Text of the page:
Five Uncommon Conventions You Should Play
There are a few conventions that are both frequent and useful that most people aren’t yet playing. Here they are in no particular order.
On 29 January, 2014 At 11:21
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Source: Justin Lall Bridge Professional
Generally I think most players, especially intermediates, play too many conventions. Most of the time they come up too infrequently or have very small gains that aren’t worth the trouble. However, there are a few conventions that are both frequent and useful that most people aren’t yet playing. Here they are in no particular order.
A jump cue as a transfer to 3N in the auction 1m-(1M)-3M. If you think about it, with almost every holding you have in overcaller’s major you want partner to declare the hand. Axx, AQx, Kxxx, AKx are the most obvious examples. You give up a splinter to play this, but a splinter in support of a minor is very rare compared to an antipositional 3NT bid.
Transfers after 1M-(X)-? starting with 1N. This is becoming more popular, and for good reason. Losing your natural 1N bid frees up two ways to raise the major. The direct raise is weak, and a transfer raise is constructive. This is very good, because with 3 trumps you always want to preempt the opponents, but you can’t jump to 3 the same way you can when you have 4 trumps. Being able to bid 2 and not have partner game try or jump to game is like having your cake and eating it too. Losing the natural 1N is not a big loss, with 10 you can XX and with 7 you should pass anyways, so you are only losing with 8 or 9 balanced without 3 trumps. In return you get not just 2 ways to raise, but also the ability to immediately show your suit regardless of whether you are weak or strong because you are guaranteed to get another chance to bid. You would hate to have to XX with a strong 1 suiter and be susceptible to preemption by LHO. You would also hate to have to pass with a good 6 card suit and nothing else. Another example of getting to have your cake and eating it too.
Jump cue as a mixed raise after an overcall. This is a convention I see misused all the time. The biggest question is, what the hell is a mixed raise? The best definition I can come up with is a hand too good for a preemptive raise, and a hand not good enough for a limit raise, with at least 4 trumps andoffensive values. With nobody vulnerable if the auction goes (1) 1 p ?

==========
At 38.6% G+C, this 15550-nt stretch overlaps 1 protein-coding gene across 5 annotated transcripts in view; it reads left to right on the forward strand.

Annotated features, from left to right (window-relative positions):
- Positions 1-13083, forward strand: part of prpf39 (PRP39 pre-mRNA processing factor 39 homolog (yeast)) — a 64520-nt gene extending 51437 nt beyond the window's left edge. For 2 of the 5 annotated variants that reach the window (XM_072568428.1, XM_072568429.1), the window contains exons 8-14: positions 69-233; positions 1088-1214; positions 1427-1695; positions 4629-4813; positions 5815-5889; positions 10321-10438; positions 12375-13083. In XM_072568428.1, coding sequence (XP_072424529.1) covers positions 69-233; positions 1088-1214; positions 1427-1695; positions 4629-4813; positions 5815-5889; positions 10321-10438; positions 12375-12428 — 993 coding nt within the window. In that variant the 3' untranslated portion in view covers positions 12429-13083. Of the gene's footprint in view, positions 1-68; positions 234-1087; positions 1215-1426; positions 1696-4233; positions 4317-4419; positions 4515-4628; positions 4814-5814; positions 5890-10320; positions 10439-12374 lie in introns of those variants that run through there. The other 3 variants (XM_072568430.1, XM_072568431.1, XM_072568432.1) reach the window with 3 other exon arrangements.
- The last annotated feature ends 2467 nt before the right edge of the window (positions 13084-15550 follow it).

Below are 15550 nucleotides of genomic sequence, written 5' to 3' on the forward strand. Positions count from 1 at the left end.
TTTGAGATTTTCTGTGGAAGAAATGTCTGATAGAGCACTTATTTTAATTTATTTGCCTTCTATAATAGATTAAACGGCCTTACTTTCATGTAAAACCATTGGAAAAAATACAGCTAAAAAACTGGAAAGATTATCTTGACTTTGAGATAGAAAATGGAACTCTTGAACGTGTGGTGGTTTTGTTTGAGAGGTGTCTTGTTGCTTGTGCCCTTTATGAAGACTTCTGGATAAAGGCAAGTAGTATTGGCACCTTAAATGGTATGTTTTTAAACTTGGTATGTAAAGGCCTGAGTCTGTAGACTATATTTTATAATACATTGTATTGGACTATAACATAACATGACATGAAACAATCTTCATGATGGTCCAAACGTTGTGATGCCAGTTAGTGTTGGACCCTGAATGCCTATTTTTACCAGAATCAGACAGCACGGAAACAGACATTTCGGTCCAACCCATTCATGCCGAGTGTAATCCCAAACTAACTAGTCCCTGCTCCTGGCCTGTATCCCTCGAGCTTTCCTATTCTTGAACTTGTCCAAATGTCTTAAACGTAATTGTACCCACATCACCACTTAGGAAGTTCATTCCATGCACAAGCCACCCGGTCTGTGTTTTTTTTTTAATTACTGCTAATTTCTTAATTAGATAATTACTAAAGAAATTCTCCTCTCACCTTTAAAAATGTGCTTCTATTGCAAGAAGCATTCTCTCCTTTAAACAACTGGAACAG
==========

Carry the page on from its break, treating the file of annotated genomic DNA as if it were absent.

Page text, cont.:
KJxx x xxxx xxxx bids 3
KJxx x Axxx Qxxx bids 2
KJxx x Kxxx xxxx bids 3
The third hand is a common hand type that is very difficult to show. I see people bid 3 with hands strong enough for a limit raise, and hands that are more balanced and defensive (which should just bid 2) so often that it takes away from the value of having a mixed raise to begin with. You can get to a lot of light games by using these correctly.
Suit Preference in the trump suit. Ok, this is a carding agreement, but it’s a very important one that all top pairs and few intermediates use. The idea is simple, you show whether you like the high or low suit (sometimes the middle is in play) by the way you play your trumps. With 2 just play up the line with no preference. That way only a high low is a strong signal. With 3 play the middle for no preference. This extra signal can make all the difference for the defense.
Invitational jumps at the 3 level after partner opens. These apply when partner opens 1x, and you bid 3y where y is lower than x. This is also only for 2/1 players. The problem is an auction like 1 p 1N p 2 p 3. This could just be a weak hand with long clubs and isn’t invitational, so with 9 to 11 points and a good suit you need another way to bid. I propose bidding 1 p 3 with that hand type. It also protects you from preemption and sometimes has a preemptive effect of its own. Ideally you would have a good 6 card suit and not Hx in support of partners major, but you aren’t always dealt an ideal hand. Just remember partner will pass with a stiff and a minimum, because if he bids anything else it’s forcing.
I think if everyone reading this adds these methods my email will be flooded with thank you notes.
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